Quincy April 28th 1800
I clos’d my last Letter by informing you that Mr & Mrs Gannett were returned. I went down to receive them & found them both sick he with the Gout in his Foot & She with a violent cold I had them both to nurse till the next morning for it rain’d so hard all the afternoon that they could not return home—Mrs Norton is got below to day but is very feeble, & I hop’d to have had our house not quite so much like a hospital, but Mr Cranch has taken a bad cold with the sudden change of the weather We have had violent winds first South with Summer heat & then north-west with the cold of midwinter I wonder every body is not sick Mr Cranch is really so, he is stuff’d at his Lungs & coughs much—I dread his colds he is so long recovering from them—
I told mr Bates how you would have your house done I read him the derections & talk’d with the masons & painter you have no way to get from your new room to the Kitchin but by going out of the back entry door or thro’ your other Rooms. I see but one way you can have it, you may have an small entry from where your window next to your Kitchen Dresser into the new entry it would darken the back-window in your north Room, but you might have another in this little entry opposite to it which would <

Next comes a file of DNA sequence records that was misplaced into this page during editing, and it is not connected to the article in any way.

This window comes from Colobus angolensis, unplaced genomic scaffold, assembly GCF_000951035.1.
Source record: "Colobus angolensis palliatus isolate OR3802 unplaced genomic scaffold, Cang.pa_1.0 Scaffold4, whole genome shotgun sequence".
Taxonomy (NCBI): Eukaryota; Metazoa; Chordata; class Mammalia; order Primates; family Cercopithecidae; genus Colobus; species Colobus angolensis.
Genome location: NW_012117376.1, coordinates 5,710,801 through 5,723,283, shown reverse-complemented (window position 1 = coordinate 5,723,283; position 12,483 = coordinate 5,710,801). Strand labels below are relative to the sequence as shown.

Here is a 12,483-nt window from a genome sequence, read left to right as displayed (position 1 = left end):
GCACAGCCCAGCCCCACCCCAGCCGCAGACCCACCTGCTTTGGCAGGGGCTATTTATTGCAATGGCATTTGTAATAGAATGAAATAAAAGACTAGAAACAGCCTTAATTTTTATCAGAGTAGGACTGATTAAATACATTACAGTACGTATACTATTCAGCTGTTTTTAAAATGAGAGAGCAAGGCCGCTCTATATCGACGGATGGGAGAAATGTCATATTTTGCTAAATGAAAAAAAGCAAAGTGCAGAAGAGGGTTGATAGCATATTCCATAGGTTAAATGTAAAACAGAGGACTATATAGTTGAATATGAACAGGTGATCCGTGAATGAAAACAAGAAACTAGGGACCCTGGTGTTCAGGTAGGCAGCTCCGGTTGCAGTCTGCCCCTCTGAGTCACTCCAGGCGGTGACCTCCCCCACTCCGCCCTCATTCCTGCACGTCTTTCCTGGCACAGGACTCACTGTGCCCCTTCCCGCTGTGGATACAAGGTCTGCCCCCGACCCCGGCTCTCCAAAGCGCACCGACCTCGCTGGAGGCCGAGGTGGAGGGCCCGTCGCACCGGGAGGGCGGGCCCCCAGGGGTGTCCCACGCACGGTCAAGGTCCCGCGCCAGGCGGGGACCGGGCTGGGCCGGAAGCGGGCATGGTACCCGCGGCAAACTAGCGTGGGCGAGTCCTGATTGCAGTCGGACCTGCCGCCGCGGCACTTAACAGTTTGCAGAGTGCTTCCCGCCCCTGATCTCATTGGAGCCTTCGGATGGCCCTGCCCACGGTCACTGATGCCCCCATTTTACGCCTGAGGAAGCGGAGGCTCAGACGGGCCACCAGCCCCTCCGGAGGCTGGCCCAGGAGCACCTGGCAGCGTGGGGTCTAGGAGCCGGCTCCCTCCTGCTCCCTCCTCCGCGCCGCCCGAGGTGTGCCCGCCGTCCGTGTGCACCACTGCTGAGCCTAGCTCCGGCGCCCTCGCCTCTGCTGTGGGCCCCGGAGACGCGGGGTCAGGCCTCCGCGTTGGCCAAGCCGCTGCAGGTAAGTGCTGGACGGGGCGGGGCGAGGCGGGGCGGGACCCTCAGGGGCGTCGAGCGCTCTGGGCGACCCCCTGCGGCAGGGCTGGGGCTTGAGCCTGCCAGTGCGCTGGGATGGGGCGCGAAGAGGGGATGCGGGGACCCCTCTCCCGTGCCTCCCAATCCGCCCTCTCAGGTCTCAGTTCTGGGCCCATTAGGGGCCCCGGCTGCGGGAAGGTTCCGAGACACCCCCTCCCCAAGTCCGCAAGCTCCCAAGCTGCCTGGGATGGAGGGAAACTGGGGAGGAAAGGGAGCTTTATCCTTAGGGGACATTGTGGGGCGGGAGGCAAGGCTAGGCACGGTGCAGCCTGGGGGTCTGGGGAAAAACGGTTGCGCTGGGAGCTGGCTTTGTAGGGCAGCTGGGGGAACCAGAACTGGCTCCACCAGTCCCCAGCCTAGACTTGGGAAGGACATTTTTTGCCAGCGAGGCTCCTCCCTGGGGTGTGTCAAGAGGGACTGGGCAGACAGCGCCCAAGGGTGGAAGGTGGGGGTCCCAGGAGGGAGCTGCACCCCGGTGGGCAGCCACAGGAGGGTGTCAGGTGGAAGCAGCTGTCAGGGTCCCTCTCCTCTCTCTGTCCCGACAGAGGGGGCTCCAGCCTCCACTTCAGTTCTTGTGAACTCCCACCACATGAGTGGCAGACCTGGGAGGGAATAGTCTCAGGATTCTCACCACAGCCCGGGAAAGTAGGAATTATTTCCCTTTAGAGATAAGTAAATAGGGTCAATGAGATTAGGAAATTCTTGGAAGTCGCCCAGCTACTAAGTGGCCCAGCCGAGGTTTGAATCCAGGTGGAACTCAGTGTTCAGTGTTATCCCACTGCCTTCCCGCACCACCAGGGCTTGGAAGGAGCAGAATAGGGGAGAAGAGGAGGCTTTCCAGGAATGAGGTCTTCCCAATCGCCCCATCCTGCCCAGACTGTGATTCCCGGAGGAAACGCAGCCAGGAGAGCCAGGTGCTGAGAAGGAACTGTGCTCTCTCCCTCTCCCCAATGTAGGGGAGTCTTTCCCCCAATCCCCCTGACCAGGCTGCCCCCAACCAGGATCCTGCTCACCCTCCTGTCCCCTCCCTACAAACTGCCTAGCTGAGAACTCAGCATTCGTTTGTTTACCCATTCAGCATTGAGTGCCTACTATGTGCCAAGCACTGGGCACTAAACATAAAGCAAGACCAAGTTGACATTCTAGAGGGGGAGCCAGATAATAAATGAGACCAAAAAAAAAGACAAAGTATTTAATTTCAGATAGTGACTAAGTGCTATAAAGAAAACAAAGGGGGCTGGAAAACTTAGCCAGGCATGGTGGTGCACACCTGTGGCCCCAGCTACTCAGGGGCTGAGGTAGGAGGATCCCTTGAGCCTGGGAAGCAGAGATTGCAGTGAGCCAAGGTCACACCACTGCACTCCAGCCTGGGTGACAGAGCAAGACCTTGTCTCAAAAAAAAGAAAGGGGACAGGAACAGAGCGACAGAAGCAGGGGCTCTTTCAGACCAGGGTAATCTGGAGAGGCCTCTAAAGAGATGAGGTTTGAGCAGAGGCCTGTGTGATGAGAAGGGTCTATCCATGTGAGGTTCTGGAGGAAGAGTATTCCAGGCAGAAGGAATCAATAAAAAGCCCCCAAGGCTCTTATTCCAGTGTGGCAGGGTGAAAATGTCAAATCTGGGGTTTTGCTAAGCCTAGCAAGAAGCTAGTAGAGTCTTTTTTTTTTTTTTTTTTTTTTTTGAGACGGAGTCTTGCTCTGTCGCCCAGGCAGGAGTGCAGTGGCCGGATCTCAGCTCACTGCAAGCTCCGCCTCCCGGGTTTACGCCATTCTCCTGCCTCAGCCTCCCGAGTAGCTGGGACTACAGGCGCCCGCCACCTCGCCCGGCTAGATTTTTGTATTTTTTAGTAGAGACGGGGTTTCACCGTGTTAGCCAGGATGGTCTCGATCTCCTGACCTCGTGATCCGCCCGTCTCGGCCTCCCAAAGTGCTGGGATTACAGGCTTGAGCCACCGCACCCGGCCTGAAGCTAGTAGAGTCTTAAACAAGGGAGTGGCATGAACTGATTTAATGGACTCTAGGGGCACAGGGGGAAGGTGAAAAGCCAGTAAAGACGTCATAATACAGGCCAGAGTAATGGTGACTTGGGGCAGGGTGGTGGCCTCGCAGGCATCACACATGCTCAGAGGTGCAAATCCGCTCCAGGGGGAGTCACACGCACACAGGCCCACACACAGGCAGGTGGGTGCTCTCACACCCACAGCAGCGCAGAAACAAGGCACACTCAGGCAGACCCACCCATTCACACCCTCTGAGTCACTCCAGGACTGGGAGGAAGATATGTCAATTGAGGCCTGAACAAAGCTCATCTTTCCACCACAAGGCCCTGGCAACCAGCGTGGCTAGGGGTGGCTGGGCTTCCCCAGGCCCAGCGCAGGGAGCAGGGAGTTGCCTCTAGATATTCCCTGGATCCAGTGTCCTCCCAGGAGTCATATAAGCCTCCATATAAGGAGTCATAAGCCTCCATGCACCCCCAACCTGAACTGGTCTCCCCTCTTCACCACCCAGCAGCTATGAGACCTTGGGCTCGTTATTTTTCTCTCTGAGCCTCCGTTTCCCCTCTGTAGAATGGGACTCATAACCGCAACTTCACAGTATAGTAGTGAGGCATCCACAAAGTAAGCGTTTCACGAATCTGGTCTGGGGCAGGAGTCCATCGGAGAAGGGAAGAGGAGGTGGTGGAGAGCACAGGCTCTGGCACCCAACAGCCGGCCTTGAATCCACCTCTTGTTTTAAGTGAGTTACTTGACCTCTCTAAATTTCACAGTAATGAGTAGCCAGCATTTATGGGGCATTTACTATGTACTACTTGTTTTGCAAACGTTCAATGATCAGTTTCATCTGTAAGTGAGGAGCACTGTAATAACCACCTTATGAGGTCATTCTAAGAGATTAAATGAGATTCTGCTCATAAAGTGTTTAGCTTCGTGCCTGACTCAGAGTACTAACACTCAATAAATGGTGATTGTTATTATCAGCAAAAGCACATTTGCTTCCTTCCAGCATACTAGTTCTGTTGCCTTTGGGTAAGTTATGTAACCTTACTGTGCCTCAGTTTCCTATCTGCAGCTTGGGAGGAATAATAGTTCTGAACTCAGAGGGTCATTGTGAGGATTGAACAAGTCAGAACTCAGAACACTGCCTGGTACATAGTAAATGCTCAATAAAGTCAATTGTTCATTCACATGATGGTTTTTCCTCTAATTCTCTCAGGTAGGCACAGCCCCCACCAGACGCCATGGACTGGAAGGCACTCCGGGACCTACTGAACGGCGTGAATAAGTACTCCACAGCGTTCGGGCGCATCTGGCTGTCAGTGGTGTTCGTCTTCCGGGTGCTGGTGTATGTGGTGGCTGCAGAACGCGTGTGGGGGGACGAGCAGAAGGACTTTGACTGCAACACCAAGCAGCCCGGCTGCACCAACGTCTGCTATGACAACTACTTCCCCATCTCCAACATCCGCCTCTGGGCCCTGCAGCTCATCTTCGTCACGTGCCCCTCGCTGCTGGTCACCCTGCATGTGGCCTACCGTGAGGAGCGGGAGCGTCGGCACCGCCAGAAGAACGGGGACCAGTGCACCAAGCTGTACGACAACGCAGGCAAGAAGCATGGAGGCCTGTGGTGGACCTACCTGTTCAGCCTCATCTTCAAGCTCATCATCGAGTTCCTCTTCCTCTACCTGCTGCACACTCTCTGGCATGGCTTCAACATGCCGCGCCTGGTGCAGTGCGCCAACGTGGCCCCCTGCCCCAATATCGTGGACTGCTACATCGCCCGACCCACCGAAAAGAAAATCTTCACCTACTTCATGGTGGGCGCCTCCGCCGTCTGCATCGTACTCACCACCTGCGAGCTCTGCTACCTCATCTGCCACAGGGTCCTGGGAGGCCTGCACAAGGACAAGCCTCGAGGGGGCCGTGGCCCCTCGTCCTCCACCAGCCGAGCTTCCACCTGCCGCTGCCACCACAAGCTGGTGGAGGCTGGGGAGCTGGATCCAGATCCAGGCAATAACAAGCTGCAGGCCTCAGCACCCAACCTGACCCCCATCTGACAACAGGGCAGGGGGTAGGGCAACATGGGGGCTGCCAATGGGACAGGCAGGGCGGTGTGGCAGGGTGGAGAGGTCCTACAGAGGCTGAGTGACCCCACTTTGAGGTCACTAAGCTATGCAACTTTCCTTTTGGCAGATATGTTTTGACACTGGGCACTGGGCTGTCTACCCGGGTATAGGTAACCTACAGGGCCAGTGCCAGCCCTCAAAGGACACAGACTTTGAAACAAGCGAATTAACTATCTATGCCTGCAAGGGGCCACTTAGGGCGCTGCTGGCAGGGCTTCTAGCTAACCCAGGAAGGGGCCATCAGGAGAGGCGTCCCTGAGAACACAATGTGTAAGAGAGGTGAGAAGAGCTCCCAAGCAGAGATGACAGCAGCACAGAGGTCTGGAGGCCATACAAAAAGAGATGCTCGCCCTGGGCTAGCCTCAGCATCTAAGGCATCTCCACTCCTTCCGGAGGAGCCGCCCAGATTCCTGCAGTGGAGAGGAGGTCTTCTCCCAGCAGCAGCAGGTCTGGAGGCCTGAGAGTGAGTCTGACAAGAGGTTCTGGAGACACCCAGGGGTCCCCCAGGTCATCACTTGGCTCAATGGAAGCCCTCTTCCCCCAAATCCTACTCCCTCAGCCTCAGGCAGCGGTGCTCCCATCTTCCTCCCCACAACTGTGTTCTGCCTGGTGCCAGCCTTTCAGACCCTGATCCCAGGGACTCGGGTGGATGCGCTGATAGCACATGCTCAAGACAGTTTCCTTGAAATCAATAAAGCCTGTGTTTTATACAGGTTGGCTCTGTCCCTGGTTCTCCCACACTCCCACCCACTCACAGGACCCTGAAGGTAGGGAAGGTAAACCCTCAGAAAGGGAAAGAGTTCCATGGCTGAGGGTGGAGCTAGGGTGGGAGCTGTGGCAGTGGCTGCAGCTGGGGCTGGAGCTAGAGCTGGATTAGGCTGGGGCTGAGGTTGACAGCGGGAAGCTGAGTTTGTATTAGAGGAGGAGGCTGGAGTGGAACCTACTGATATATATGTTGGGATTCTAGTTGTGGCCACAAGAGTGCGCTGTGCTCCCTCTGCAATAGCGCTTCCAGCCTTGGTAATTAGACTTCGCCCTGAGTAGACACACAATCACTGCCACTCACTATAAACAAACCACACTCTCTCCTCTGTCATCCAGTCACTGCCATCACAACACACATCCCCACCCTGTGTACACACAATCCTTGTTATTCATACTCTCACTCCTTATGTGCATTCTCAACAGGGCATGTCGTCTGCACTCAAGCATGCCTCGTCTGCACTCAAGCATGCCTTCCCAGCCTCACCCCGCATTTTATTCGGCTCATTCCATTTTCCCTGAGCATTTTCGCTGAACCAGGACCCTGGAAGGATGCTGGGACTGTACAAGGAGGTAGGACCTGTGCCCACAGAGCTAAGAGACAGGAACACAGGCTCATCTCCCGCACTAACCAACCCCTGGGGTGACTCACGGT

admith> admit the light from the yard. the door would open in the side of the great entry facing the Kitchen window This need not prevent a door to open from the great entry into the back yard. I have talk’d with Mr. Bates upon the subject. He says it can easily be done but he had no orders for it. I think a passage some how or other is what you will want—The Rooms will be beautifully pleasent
Phebes Husband is imploy’d in your garden the Seeds I shall furnish him with, your Dutch Ga[rde]ner took away all you sav’d last year, Mr Clark is mov’d into Henry Hardwicks house he & his Wife cannot agree to live together. She is return’d to her Father: & he has put out his children and gone to board himself the House for Mr Whitney is filing u.
The account you gave me of my Son was a cordial to my Spirits, I thought he could speak if courage had been permited him. He has meet with enough to depress him If he has not brilliant he has solid abilltties—he is not a superficial man. I hope mrs Cranch will not suffer in her health by her loss, it is sometimes more prejudicial to the constitution than two or three perfect Births.
M. Jo Cranch has been sick ever since January & I fear will never recover by what I here a Gentleman has just arriv’d from West-Point who gives a very bad account of his Situation his Case is a billious one attended with a total loss of Spirits. I am greiv[ed] for them all—
This is a very short Letter compair’d with what I design’d you should have but I am not my own I belong to every body but no one has intitled themselves more than you my dear Sister to the time & attention of your affectionate & grateful Sister
I have not forgotten the request of Gentleman with only one arm I forget his name I shall have an answer in a few days.
MHi: Adams Papers.